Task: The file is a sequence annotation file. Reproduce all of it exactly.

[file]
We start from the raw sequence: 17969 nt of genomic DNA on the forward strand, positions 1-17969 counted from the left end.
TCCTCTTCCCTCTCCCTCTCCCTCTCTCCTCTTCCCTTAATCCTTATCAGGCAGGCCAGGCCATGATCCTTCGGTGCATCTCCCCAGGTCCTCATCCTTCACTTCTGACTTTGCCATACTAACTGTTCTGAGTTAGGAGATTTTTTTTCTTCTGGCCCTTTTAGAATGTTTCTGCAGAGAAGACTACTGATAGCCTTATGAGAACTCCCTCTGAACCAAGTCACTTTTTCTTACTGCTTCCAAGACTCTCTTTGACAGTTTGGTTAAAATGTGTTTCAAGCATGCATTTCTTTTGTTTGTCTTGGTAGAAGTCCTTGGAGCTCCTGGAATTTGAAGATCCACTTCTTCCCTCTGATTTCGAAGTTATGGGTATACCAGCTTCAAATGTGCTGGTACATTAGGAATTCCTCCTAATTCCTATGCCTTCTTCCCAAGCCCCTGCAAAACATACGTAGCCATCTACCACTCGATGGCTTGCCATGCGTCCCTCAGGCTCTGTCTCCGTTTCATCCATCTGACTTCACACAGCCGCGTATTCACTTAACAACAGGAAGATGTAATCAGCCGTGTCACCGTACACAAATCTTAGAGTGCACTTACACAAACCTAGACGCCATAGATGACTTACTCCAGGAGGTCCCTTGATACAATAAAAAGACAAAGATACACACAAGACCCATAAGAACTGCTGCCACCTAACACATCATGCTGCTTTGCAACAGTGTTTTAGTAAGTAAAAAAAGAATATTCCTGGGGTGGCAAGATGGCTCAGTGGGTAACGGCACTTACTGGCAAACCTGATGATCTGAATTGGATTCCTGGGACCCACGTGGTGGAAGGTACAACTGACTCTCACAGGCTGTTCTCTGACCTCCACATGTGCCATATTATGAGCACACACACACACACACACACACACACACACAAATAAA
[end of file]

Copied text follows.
We start from the raw sequence: 17969 nt of genomic DNA on the forward strand, positions 1-17969 counted from the left end.
TCCTCTTCCCTCTCCCTCTCCCTCTCTCCTCTTCCCTTAATCCTTATCAGGCAGGCCAGGCCATGATCCTTCGGTGCATCTCCCCAGGTCCTCATCCTTCACTTCTGACTTTGCCATACTAACTGTTCTGAGTTAGGAGATTTTTTTTCTTCTGGCCCTTTTAGAATGTTTCTGCAGAGAAGACTACTGATAGCCTTATGAGAACTCCCTCTGAACCAAGTCACTTTTTCTTACTGCTTCCAAGACTCTCTTTGACAGTTTGGTTAAAATGTGTTTCAAGCATGCATTTCTTTTGTTTGTCTTGGTAGAAGTCCTTGGAGCTCCTGGAATTTGAAGATCCACTTCTTCCCTCTGATTTCGAAGTTATGGGTATACCAGCTTCAAATGTGCTGGTACATTAGGAATTCCTCCTAATTCCTATGCCTTCTTCCCAAGCCCCTGCAAAACATACGTAGCCATCTACCACTCGATGGCTTGCCATGCGTCCCTCAGGCTCTGTCTCCGTTTCATCCATCTGACTTCACACAGCCGCGTATTCACTTAACAACAGGAAGATGTAATCAGCCGTGTCACCGTACACAAATCTTAGAGTGCACTTACACAAACCTAGACGCCATAGATGACTTACTCCAGGAGGTCCCTTGATACAATAAAAAGACAAAGATACACACAAGACCCATAAGAACTGCTGCCACCTAACACATCATGCTGCTTTGCAACAGTGTTTTAGTAAGTAAAAAAAGAATATTCCTGGGGTGGCAAGATGGCTCAGTGGGTAACGGCACTTACTGGCAAACCTGATGATCTGAATTGGATTCCTGGGACCCACGTGGTGGAAGGTACAACTGACTCTCACAGGCTGTTCTCTGACCTCCACATGTGCCATATTATGAGCACACACACACACACACACACACACACACACAAATAAA